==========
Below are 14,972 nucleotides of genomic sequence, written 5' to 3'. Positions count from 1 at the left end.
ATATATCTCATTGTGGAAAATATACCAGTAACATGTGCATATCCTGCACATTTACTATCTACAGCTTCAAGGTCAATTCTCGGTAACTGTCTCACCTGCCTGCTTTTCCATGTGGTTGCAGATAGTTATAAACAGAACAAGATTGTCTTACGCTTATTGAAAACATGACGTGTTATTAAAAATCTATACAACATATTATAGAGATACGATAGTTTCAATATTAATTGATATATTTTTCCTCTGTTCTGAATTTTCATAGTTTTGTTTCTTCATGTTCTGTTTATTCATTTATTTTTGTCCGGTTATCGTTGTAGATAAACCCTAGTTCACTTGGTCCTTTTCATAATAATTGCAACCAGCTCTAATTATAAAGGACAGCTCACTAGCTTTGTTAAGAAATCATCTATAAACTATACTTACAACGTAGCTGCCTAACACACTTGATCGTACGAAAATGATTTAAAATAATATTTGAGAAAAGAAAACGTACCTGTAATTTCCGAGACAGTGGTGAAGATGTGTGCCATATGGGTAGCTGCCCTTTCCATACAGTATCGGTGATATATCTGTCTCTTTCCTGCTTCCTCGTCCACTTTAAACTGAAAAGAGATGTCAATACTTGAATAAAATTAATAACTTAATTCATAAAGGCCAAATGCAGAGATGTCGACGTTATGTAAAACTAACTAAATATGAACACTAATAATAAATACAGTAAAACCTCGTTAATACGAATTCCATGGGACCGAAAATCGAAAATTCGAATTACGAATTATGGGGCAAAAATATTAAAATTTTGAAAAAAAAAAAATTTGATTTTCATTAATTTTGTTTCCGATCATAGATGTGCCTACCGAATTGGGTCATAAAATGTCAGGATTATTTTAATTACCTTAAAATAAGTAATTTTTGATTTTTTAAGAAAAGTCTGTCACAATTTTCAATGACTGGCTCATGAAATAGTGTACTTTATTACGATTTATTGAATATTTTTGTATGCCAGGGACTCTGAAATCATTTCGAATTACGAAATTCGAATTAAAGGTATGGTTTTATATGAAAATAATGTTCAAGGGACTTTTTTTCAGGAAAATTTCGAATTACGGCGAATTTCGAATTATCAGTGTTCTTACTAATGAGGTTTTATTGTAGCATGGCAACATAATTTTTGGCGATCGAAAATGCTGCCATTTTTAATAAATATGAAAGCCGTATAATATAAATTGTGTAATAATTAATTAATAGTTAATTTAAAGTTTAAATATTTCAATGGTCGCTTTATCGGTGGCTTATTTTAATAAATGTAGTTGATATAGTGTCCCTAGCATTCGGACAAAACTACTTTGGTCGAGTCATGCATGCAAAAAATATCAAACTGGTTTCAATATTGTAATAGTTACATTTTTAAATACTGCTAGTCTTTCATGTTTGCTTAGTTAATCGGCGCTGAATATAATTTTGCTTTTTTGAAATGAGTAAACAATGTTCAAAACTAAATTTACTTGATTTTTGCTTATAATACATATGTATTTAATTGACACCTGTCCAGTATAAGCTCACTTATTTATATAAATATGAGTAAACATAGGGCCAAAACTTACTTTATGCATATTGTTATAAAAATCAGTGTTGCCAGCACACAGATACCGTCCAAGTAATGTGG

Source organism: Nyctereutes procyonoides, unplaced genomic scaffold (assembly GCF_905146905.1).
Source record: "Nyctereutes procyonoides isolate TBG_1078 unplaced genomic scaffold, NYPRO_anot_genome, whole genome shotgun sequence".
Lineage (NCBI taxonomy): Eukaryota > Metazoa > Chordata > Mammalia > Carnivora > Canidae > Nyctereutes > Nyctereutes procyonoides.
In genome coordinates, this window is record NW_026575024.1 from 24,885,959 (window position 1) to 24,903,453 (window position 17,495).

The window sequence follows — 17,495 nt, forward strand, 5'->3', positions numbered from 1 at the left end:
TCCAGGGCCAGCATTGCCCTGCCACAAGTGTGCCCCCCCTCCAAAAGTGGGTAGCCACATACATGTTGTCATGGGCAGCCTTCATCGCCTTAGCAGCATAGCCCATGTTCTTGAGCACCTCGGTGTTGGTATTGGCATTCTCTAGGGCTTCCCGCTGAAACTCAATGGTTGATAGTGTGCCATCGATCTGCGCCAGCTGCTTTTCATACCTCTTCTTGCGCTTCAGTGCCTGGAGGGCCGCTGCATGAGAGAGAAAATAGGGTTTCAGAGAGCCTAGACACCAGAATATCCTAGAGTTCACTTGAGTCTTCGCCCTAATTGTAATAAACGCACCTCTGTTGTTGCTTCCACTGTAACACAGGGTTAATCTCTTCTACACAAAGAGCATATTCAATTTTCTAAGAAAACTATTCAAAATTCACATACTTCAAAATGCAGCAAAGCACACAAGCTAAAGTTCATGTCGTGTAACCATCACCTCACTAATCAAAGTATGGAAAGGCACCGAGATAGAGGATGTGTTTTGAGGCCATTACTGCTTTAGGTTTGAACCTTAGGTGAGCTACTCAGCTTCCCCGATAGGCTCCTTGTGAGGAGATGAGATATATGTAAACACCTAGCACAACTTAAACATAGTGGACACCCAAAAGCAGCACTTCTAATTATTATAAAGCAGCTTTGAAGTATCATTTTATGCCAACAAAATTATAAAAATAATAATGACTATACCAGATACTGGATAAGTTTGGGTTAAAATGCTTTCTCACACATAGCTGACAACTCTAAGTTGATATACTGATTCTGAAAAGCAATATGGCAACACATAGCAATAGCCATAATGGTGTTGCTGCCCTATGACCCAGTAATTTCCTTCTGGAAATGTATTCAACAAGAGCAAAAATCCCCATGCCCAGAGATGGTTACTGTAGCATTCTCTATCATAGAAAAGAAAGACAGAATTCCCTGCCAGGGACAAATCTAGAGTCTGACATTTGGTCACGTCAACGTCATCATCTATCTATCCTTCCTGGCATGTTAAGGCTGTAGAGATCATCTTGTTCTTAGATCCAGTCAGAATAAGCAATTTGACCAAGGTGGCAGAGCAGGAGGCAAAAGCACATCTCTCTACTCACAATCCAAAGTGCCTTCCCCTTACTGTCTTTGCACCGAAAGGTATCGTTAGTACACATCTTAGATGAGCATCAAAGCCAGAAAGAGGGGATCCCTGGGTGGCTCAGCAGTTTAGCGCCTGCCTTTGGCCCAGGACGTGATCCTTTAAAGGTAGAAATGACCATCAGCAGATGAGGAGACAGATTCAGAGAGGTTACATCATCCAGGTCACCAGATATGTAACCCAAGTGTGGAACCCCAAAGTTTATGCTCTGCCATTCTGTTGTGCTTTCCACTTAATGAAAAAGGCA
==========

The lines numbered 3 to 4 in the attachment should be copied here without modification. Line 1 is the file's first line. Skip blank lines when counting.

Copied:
Source organism: Nyctereutes procyonoides, unplaced genomic scaffold (assembly GCF_905146905.1).
Source record: "Nyctereutes procyonoides isolate TBG_1078 unplaced genomic scaffold, NYPRO_anot_genome, whole genome shotgun sequence".